Producer David Goldberg says, only half- jokingly, that putting on a binational, multimillion dollar, star-studded production means that he works 24 hours a day.
From 9 a.m. to 9 p.m., seven days a week, he works on the American part of the show — and on the Israeli part from 9 p.m. to 9 a.m.
The adrenaline-charged schedule means that “To Life! America Celebrates Israel’s 50th” is hitting the home stretch before co-hosts Kevin Costner and Michael Douglas open the program on April 14 at the Shrine Auditorium in Los Angeles.
On the following evening, the CBS-TV network will broadcast the two-hour spectacular to millions in the United States and Canada. Later, it will air in Israel and up to 50 other countries, reaching an estimated 500 million people around the globe.
The main roster of stars, announced last Friday, includes actors Kathy Bates, Sid Caesar, Richard Dreyfuss, Winona Ryder, Arnold Schwarzenegger and Noah Wyle. Singers Natalie Cole, Harry Connick, Jr., Stevie Wonder, and Noa, who is Israel’s leading recording artist, are also slated to participate as well as violinists Mark O’Connor and Gil Shaham.
More stars will likely be added later for what will be the single largest event of the worldwide 50th anniversary celebration.
Throughout the program, the 6,000-seat Shrine that will be linked electronically to the Tower of David in Jerusalem’s Old City, where thousands of Israelis will gather to both watch and join in the American performances.
One highlight will be an aerial survey of Israel that will eventually swoop in on Masada, where, in a pre-taped sunset segment, the renowned African American soprano Jessye Norman will sing in Hebrew and English atop the redoubt.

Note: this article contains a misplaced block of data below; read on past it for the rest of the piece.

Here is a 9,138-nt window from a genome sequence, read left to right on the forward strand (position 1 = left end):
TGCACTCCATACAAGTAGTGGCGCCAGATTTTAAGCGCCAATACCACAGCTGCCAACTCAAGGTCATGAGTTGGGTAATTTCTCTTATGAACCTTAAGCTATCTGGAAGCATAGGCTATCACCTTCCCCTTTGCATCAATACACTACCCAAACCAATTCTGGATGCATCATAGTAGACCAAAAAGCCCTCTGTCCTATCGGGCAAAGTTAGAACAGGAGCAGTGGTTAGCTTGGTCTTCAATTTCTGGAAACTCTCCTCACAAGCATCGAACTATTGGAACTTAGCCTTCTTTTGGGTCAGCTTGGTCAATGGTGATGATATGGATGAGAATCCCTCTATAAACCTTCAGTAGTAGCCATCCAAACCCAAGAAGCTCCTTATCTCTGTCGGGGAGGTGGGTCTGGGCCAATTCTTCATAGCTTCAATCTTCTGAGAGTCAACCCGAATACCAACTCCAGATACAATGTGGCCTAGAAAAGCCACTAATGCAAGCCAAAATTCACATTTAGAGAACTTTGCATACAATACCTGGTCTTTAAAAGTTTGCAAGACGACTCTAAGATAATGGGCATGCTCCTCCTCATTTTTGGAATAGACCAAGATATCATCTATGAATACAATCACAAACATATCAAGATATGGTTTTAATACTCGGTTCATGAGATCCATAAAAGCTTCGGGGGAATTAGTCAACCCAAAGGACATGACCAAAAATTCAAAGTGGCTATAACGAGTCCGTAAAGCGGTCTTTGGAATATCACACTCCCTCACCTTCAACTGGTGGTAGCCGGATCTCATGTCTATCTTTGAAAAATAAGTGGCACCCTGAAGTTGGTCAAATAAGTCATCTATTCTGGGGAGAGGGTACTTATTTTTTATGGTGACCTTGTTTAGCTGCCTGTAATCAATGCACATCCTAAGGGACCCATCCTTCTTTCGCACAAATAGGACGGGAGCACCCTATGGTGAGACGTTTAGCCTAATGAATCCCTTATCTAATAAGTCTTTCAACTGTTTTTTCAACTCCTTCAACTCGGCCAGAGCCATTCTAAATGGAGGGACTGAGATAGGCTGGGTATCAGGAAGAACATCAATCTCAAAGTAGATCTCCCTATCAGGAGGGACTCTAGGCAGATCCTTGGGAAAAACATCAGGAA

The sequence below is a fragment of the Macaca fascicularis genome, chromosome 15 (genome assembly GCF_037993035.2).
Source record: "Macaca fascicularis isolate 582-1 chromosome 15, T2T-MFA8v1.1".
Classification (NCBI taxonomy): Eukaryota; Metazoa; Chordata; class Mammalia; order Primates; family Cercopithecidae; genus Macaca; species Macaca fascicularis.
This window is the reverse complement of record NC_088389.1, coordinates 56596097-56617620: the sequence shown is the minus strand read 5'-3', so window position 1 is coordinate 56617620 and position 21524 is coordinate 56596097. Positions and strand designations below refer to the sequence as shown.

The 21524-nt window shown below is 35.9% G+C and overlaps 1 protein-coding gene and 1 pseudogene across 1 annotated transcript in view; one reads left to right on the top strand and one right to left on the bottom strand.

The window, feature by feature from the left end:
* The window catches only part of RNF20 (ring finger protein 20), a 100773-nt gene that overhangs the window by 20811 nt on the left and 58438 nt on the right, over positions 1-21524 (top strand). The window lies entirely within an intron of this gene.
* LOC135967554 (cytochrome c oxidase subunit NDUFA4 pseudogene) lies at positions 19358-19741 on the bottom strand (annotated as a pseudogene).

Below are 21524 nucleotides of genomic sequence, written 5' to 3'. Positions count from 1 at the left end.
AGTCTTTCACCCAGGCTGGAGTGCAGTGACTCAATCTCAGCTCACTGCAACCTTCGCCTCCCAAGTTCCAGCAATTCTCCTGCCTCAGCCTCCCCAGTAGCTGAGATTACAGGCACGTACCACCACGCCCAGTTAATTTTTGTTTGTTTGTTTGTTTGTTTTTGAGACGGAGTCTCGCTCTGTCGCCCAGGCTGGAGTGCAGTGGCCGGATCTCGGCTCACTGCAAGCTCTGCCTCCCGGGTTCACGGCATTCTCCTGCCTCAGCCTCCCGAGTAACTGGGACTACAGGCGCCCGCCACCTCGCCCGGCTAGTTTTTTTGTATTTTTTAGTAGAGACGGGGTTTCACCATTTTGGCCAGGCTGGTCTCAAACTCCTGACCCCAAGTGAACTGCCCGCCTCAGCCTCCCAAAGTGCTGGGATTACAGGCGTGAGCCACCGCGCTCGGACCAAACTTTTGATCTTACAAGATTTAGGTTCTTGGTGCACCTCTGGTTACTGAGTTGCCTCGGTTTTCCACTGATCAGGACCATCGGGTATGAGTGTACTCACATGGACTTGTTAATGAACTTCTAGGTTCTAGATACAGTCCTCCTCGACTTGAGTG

The men putting together the extravaganza may not have the popular name recognition of a Costner or Schwarzenegger, but within the entertainment industry they are considered to be top-flight.
Co-executive producer Don Mischer, usually in tandem with Goldberg, has produced the Olympic Games opening and closing ceremonies in Atlanta, the Kennedy Center honors, and the ceremonies attending Britain’s turnover of Hong Kong to China.
His fellow executive producer is Gil Cates, fresh off his eighth Academy Award production, joined by his associate, Dennis Doty. Musical director is Marvin Hamlisch, Pulitzer Prize winner for “A Chorus Line,” and head writer is Larry Gelbart of “M*A*S*H*” fame.
Altogether, the American and Israeli casts will include some 150 musicians, 400 choir singers and 75 dancers.
Most of the principals have been tight-lipped about the budget for the entire production, but according to one inside source, $3.6 million for the television program comes from CBS and $1.4 million from the 50th anniversary committee, via Israel.
The Archive of the Jewish Telegraphic Agency includes articles published from 1923 to 2008. Archive stories reflect the journalistic standards and practices of the time they were published.